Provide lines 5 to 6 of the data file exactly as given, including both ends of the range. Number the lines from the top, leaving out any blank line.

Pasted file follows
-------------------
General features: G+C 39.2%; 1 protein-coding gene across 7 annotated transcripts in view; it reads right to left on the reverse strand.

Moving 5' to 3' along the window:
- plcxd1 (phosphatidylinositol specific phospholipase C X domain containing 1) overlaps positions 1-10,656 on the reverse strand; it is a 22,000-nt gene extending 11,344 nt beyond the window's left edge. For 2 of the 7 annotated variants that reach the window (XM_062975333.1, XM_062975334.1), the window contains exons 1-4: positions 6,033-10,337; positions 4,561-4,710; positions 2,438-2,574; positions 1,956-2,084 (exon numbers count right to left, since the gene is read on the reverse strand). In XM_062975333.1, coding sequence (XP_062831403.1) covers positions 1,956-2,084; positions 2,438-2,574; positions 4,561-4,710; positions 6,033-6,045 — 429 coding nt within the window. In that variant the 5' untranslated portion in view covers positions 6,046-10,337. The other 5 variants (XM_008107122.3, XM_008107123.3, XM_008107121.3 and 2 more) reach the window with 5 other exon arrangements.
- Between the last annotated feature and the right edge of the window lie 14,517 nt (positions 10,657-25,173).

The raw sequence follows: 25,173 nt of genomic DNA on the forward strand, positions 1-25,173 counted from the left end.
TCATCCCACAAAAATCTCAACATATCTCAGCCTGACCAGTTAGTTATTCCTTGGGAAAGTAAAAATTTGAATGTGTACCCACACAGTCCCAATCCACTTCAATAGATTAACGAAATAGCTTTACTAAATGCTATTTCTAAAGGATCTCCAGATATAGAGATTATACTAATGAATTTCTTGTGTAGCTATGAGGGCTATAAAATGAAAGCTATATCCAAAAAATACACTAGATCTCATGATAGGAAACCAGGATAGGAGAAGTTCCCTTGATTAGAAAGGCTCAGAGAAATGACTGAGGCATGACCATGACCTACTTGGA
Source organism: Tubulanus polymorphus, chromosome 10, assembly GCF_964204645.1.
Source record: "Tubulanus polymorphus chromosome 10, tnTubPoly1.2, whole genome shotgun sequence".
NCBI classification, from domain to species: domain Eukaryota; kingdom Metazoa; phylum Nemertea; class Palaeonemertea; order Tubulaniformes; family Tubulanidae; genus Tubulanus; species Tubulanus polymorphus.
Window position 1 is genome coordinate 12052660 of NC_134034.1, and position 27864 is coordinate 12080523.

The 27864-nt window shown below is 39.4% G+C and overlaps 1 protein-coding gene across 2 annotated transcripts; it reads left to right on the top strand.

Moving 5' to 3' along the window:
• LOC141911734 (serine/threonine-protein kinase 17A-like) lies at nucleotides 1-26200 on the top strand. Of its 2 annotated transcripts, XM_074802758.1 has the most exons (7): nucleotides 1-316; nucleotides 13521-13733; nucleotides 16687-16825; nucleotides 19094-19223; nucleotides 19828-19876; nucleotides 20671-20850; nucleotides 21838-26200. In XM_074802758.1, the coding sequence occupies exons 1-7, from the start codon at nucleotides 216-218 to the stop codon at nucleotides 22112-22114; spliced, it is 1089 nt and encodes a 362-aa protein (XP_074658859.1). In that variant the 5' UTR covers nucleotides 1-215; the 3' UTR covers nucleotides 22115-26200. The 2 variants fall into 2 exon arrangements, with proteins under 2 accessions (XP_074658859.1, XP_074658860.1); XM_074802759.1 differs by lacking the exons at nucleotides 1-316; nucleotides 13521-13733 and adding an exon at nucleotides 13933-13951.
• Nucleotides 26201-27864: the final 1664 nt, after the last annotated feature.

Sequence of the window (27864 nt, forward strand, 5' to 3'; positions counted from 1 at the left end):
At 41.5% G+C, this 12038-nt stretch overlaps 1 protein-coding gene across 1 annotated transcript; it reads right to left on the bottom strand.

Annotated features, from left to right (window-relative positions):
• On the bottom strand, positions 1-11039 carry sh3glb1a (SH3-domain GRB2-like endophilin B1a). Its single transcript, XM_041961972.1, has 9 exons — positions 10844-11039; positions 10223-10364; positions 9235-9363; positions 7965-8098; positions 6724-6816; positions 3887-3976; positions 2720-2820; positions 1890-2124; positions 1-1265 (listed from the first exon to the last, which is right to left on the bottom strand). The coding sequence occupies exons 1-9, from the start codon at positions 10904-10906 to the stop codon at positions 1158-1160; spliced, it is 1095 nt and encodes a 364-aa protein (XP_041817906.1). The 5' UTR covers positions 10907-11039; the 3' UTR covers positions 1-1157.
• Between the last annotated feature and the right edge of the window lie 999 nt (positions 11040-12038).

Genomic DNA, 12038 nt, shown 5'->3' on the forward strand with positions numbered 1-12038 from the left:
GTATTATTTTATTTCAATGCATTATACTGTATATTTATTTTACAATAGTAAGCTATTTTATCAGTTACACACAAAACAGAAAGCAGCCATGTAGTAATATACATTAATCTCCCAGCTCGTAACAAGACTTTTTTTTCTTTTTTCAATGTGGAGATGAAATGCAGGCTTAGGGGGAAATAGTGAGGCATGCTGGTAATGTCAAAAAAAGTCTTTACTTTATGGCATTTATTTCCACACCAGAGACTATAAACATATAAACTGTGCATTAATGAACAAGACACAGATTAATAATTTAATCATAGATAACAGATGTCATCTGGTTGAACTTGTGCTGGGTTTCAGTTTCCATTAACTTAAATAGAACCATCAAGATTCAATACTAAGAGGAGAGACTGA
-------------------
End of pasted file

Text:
The raw sequence follows: 25,173 nt of genomic DNA on the forward strand, positions 1-25,173 counted from the left end.
TCATCCCACAAAAATCTCAACATATCTCAGCCTGACCAGTTAGTTATTCCTTGGGAAAGTAAAAATTTGAATGTGTACCCACACAGTCCCAATCCACTTCAATAGATTAACGAAATAGCTTTACTAAATGCTATTTCTAAAGGATCTCCAGATATAGAGATTATACTAATGAATTTCTTGTGTAGCTATGAGGGCTATAAAATGAAAGCTATATCCAAAAAATACACTAGATCTCATGATAGGAAACCAGGATAGGAGAAGTTCCCTTGATTAGAAAGGCTCAGAGAAATGACTGAGGCATGACCATGACCTACTTGGA